Hedging Inflation in Your Portfolio

fortpitt in Vault 22 May, 2013

Even as the Consumer Price Index (CPI) remains quiescent, the potential ravages of long-term inflation remain a concern among investors. At Fort Pitt, given our long-term, value-based investing approach, we want to remind readers that while policymakers seem determined to generate some low-grade level of inflation, perhaps 1-2 percent, real problems can still arise when inflation spikes above this range. With this in mind, it’s wise to avoid short-term thinking and implement strategies over the long-term that can hedge your portfolio against inflationary worry.

Stocks are generally a good inflation hedge, as active managements can react to inflationary impulses within the economy by raising prices and/or redoubling efforts to source and use raw materials more efficiently. A broad basket of firms selling products and services generally in demand can be valuable in outperforming inflation. That said, a rapid and sustained uptick in generalized inflation can severely impair Price/Earnings ratios. Equities therefore work well in periods of low to moderate inflation, but suffer badly if the CPI pushes much above 5 percent.

Aside from equities, a combination of other investments can be helpful as an inflation hedge, as outlined below:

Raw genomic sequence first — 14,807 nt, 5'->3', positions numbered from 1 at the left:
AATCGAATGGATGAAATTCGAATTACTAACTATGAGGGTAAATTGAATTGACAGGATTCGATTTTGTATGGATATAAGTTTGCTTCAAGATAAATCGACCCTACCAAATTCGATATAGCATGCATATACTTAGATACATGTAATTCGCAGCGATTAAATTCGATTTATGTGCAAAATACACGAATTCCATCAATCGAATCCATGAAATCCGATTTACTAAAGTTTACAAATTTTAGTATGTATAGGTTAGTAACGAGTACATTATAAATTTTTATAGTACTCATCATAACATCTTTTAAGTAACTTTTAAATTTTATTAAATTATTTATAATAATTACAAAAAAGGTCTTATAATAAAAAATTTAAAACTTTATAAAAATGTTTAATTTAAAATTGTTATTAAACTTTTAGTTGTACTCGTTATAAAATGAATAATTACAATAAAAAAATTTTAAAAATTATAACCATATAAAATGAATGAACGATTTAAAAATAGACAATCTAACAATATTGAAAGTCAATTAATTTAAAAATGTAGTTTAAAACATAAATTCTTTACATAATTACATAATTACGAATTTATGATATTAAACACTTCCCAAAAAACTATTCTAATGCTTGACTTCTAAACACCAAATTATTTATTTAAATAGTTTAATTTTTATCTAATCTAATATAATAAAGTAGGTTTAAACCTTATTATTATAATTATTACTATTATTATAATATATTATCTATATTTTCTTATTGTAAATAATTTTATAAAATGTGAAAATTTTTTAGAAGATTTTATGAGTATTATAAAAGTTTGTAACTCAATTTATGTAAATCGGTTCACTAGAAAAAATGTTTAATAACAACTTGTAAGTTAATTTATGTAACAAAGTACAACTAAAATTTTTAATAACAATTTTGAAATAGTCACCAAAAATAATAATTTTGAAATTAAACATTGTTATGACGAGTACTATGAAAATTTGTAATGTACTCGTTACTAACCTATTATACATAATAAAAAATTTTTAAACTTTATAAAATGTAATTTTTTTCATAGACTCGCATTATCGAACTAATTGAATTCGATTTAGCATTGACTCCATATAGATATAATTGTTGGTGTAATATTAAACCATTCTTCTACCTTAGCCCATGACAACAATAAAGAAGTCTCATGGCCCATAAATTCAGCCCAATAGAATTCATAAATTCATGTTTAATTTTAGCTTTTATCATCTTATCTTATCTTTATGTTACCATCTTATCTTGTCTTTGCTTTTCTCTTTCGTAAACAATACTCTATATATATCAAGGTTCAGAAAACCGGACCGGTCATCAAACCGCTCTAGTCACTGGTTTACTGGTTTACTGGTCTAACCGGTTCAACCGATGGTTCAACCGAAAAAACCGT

• Commodities. Often requiring a watchful eye given their ever-changing values, commodities can prove hedge-worthy given that their prices tend to rise as nominal growth accelerates.
  • Real Estate. The price of land should keep up with inflation over time. If you happen to need the shelter and can use a tax break, a house and a mortgage could be a good option as well, particularly with cost of long term mortgage money at historic lows.
  • Treasury Inflation Protected Securities (TIPS). TIPS offer an investor the relative safety of a US Treasury bond with the added benefit of the principal and coupon being adjusted for CPI. However, like regular US Treasuries, TIPS do have the risk that the principal value will decline as real interest rates rise.
  • Short-term bonds. Short-duration bonds allow an investor some yield in our current low-inflation environment.They also can protect you against severe principal loss should inflation accelerate. This is the opposite of the mortgage argument above. Now is the time to be a long term BORROWER, not a lender.
  • International/foreign investments. Buying mutual funds that invest in emerging or foreign markets can expand a portfolio’s reach and expose it to foreign currencies.

It’s important to hedge selectively for the long-term and to work with an advisor who can properly allocate your portfolio into each area that is appropriate and in line with your risk tolerance and long-term objective.

Check back to Ramparts, as we will continue to focus on inflationary trends and strategies that investors can consider.

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